Aspen Times’ Roses and Thorns |

Aspen Times’ Roses and Thorns

• Roses to the city of Aspen for allowing at least two streets free of orange construction cones. And even more roses to the city if it puts its $51,000 new logo on the existing street cones.

• Yet the city deserves a thorn or two also, being that every 50 feet there’s a back-up beep, a screaming jackhammer or some other loud instrument rattling your brain. The amount of construction in downtown Aspen has reached a fever pitch. Two city councilmen acknowledged the urban assault we are under in recent public meetings. They suggested to city staff that if there was a way to reduce the amount of projects next time around, please do.

We appreciate them acknowledging what has clearly been a boondoggle. We hope the direction is taken seriously for future offseasons. And if some things fall off the list, then so be it.

But in the meantime, there is something our elected leaders can do to ease our pain: Declare a day or two when no construction can happen. The city does it for the Food & Wine Classic and the winter holiday break so our guests can enjoy town. Aren’t the locals who stay here and run this town good enough for that same treatment? Do it by proclamation and give us a break. Then we’ll offer you a bouquet with a dozen long-stems.

• Roses to Gary Melchow, a supervisor with the traffic control company dealing with the Castle Creek Bridge project, who came up with a bang-up solution to the nasty late afternoon traffic backups that reached around Original Curve and down to City Market last week. Referred to by project officials as “The Double Flush,” the idea was to stop inbound traffic at Cemetery Lane for between six and 10 minutes and allow outbound traffic to exit the city via both the Castle Creek Bridge and Power Plant Road. The solution worked brilliantly and is now used on a daily basis, said Pete Rice, project engineer. So, from Aspen’s motoring public, thanks Gary.

• Roses to Aspen High School’s spring athletes, who kept their seasons going with some outstanding playoff performances. Well done, Skiers.

• Roses to the White River National Forest for taking a leap into the 21st century when it comes to presenting information to the public.

The agency and the contractor helping with the review of Aspen Skiing Co.’s proposal to expand into the Pandora terrain on Aspen Mountain produced an interactive “story map” that uses maps and copy to get into details of the proposal. It also presents the U.S. Forest Service’s preliminary findings.

It’s light years ahead of the traditional websites and storyboards at public open houses that the Forest Service has long relied on. It’s a way for the public agency to present plans and its complicated review process in a user-friendly way.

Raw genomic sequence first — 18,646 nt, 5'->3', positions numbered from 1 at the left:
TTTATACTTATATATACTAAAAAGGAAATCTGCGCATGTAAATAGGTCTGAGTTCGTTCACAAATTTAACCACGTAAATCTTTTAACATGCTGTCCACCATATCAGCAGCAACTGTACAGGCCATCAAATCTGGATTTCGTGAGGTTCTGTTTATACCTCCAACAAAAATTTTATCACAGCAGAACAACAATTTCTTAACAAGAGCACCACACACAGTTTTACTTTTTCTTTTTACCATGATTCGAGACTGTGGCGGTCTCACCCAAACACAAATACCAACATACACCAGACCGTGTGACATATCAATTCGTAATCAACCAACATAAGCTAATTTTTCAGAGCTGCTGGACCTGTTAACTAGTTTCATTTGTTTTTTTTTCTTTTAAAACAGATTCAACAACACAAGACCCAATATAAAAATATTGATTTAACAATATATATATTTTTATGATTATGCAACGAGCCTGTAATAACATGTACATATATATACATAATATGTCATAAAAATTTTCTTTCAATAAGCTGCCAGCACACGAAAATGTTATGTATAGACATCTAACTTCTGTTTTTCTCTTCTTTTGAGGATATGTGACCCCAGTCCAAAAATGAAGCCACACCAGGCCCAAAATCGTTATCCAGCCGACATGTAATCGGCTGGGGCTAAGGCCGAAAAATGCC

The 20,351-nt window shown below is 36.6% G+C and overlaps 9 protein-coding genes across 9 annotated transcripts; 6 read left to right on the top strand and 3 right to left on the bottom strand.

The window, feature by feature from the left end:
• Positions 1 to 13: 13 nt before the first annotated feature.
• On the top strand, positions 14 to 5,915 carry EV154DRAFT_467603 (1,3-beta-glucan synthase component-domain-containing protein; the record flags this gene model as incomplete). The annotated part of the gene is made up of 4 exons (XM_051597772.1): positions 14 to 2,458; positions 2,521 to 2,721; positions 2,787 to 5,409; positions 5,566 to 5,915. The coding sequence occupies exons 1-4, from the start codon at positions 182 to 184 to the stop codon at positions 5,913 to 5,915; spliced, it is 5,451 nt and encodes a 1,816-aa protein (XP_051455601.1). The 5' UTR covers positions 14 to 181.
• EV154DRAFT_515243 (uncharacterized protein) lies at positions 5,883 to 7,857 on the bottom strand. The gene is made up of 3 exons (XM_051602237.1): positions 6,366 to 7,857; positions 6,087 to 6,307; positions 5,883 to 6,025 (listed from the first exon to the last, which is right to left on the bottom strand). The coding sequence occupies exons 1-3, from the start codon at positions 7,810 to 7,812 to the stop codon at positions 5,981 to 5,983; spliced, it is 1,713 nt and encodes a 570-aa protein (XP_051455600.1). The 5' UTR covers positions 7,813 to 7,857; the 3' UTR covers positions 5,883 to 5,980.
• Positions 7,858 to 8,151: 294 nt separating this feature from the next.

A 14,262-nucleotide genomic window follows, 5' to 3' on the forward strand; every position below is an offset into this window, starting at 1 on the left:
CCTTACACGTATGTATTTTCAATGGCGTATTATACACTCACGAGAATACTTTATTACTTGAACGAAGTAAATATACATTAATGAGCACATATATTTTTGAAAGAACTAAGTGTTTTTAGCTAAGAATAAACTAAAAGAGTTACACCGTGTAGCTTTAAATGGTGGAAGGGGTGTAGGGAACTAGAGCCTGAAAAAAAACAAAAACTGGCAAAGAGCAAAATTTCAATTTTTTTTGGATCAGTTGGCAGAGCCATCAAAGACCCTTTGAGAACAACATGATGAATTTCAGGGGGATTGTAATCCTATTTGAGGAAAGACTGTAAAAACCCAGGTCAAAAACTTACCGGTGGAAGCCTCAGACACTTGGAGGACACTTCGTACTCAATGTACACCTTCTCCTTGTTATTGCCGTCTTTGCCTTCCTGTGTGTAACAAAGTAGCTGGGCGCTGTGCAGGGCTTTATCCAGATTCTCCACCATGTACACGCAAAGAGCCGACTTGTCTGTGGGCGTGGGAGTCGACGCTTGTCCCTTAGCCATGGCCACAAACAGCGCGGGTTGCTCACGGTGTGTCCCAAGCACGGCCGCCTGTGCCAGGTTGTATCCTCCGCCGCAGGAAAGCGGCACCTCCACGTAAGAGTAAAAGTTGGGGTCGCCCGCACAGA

• Thorns — and one with sharp points — to those motorists who insist on flicking cigarette ashes and butts out their windows. (Yeah, we’re talking about you, driver of a silver Toyota Prius heading west on Highway 82 between Basalt and El Jebel at about 12:30 p.m. Wednesday.) We can appreciate they don’t want those foul-smelling things snuffed out in their ashtrays, but that’s tough. We’re living in a drought, even if it’s rained enough to green up vegetation. It won’t be long and those discarded butts will start a wildland fire. If you have to smoke, keep your butt in your vehicle.

• Roses to the restaurants and businesses that stay open for most, or all, of the offseason. Nothing says, “We love and appreciate our locals” better than keeping the doors open year-round for Aspen’s working class.

• Thorns to the two guys at the top of the Ute Trail on Wednesday evening blaring obscure rave techno from their phones. The reward for enduring those switchbacks (aside from the workout) is being able to peacefully take in the view at the top. The cellular cacophony that was “untz untz untz,” however, made this entirely impossible. There is a reason for the invention of headphones and ear buds — this is that reason.

• Roses to Pitkin County commissioners, who are set later this month to officially allow class 1 e-bikes on the Rio Grande Trail and other paved or hard-pack trails in the area. The move will benefit older people who want to get outside and cycle as well as commuters who might like the extra help the tiny electric motors provide getting to and from work in the construction- and traffic-plagued Aspen metropolis. The expected action also satisfies a goal of the current Aspen City Council and mayor, which want people out of their cars.

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